NFL quarterbacks are padding the injury reports, and their injuries are not only impacting game outcomes but resulting in unanticipated trades.
I’m all for the glass being half full, silver linings and making lemonade, but I’m having a lot of difficulty understanding the optimism in the reporting of injuries in pro sports these days.
Mets pitcher Chris Young, is slated to return after being placed on the DL due to biceps tendinitis. Let’s talk a bit about the role of the biceps and the impact of Young’s diagnosis.
Reports out of Yankee camp revealed that back-up catcher Francisco Cervelli has once again suffered an injury during spring training that will set him up to miss the early part of the season.
I know football players are tough, and Jay Cutler, who has type I diabetes, supposedly wanted to continue to play on Sunday. The reaction, possibly prompted by his poor performance in the first half, seems unjustified.
There has been confusion in the reports of Smith’s injury – some referring to the fact that he tore his meniscus, with most others stating that the injury was to the articular cartilage.
Mathias Kiwanuka will be out of action after receiving a diagnosis of a bulging cervical disc. The Giants and Kiwanuka would be smart to play this one safe, particularly due to the nature of the sport and the inherent risk involved.
Giants fourth-year running back, Ahmad Bradshaw, underwent three surgeries last January. All accounts I’ve read since then have been enthusiastic. However, I can only remain guardedly optimistic.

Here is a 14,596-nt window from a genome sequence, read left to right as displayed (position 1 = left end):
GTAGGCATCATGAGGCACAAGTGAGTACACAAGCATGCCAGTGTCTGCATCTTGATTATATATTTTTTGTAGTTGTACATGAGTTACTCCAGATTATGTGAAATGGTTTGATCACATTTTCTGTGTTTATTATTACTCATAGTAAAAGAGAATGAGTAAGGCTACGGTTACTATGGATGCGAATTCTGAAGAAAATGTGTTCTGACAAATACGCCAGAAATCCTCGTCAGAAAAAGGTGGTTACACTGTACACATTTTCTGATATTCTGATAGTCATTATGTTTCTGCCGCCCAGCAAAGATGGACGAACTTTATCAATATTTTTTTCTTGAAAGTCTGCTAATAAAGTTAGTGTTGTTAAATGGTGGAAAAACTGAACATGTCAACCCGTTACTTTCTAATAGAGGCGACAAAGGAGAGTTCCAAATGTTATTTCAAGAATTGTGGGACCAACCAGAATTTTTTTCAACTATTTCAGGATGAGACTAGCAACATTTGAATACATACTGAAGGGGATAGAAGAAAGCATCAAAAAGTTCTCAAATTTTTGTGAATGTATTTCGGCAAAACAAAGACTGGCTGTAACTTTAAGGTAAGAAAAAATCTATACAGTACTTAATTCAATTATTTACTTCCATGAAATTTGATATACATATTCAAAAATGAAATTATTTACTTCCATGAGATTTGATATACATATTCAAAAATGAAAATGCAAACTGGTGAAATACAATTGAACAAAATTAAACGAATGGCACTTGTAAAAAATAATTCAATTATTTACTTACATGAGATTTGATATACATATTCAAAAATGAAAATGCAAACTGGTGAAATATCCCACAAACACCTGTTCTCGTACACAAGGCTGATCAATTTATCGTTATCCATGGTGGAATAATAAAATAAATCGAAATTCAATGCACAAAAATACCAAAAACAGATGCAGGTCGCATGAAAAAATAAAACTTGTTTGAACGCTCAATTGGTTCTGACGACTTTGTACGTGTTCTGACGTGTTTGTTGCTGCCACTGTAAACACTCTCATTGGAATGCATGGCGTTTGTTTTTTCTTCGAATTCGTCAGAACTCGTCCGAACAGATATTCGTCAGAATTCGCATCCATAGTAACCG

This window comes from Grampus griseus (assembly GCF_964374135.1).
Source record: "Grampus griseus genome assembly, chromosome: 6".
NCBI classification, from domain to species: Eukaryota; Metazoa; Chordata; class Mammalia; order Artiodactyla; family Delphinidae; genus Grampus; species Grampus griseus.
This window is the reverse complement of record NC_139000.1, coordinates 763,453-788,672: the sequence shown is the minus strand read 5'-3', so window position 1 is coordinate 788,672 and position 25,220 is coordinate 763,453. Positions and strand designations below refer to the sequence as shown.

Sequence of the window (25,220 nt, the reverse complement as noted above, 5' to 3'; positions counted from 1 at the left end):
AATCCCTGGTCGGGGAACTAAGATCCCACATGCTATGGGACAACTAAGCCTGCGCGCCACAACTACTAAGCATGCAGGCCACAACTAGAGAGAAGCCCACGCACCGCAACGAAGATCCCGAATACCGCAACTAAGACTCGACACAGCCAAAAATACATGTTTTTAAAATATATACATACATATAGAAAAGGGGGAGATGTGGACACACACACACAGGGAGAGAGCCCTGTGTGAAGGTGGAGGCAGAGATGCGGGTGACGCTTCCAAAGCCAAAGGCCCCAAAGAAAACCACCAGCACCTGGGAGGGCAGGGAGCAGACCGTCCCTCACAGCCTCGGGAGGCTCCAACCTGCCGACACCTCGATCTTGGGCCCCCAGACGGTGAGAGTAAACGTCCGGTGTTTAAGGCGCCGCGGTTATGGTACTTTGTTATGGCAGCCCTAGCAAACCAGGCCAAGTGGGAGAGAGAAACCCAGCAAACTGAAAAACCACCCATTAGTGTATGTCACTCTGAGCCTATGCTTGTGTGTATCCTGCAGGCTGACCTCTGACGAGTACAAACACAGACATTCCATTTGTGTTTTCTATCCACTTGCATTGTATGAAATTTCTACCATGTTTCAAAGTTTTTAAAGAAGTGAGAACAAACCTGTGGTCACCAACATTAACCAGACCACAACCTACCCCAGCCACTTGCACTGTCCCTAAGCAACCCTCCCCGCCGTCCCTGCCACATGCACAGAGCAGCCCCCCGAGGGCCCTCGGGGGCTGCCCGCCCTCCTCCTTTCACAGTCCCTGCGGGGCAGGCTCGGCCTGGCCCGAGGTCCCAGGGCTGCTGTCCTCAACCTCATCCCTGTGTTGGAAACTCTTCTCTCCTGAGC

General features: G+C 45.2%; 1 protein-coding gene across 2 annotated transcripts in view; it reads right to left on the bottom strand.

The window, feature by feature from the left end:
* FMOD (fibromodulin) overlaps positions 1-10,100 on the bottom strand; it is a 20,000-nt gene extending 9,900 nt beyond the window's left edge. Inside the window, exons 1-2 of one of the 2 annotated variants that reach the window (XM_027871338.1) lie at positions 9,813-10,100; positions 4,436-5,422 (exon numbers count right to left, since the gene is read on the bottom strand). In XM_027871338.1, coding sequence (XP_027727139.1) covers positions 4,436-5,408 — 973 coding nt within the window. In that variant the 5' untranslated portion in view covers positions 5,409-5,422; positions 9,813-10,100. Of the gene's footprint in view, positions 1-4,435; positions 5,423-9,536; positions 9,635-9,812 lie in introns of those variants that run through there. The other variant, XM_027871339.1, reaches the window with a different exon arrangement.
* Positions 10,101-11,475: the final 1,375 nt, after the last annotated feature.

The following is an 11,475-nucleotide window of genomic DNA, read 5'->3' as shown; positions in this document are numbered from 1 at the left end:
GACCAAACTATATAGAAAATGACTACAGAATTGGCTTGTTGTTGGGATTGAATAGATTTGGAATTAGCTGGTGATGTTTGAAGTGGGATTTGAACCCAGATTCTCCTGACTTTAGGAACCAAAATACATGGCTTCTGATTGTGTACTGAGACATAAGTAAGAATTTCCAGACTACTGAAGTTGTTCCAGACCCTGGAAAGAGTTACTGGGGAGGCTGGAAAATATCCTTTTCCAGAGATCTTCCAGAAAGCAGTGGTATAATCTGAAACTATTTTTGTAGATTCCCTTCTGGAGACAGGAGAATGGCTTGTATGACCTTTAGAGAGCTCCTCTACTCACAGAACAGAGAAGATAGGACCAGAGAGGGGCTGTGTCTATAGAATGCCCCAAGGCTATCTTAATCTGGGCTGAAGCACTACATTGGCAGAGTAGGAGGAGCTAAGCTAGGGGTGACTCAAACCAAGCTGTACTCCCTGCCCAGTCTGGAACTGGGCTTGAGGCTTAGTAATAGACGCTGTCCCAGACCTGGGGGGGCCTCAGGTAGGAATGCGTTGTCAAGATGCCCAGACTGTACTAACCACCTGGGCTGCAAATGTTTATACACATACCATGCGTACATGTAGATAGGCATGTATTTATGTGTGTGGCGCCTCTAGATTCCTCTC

The Internal Obliques are one of several muscles that comprise the abdominals. They have several points of attachment – at the low back and pelvis, and running diagonally up to the base of the front of the lower ribs and midline of the abdominal group.
Four muscles that originate on the shoulder blade (scapula) all essentially converge into a common tendon to attach at the front, top and back of the head of the humerus (the bone of the upper arm). Collectively, they constitute the rotator cuff.
Like the ACL, the Posterior Cruciate checks the motion of the tibia. However, the PCL keeps the tibia from gliding too far backward on the femur.
Tendonitis is simply an inflammation (“itis”) of a tendon, though occasionally (as is often the case with tennis elbow) it is actually a tear of the tendon. Tendons connect muscles to bones and they can become inflamed due to overuse.
The labrum is a fibrocartilagenous structure that is attached to the socket of the shoulder and hip joints. In both cases, the labrum deepens the socket in order to provide more stability for the joint.
The hamstrings are a group of muscles in the back of the thigh that run from the boney prominence at the bottom of the pelvis (the sit bone, or ischial tuberosity) to just below the knee.
There are a number of potential causes for radiating (also called radicular) pain in the upper extremity; some don’t even involve the spine at all. This type of pain is generally due to compression or stretch of a nerve.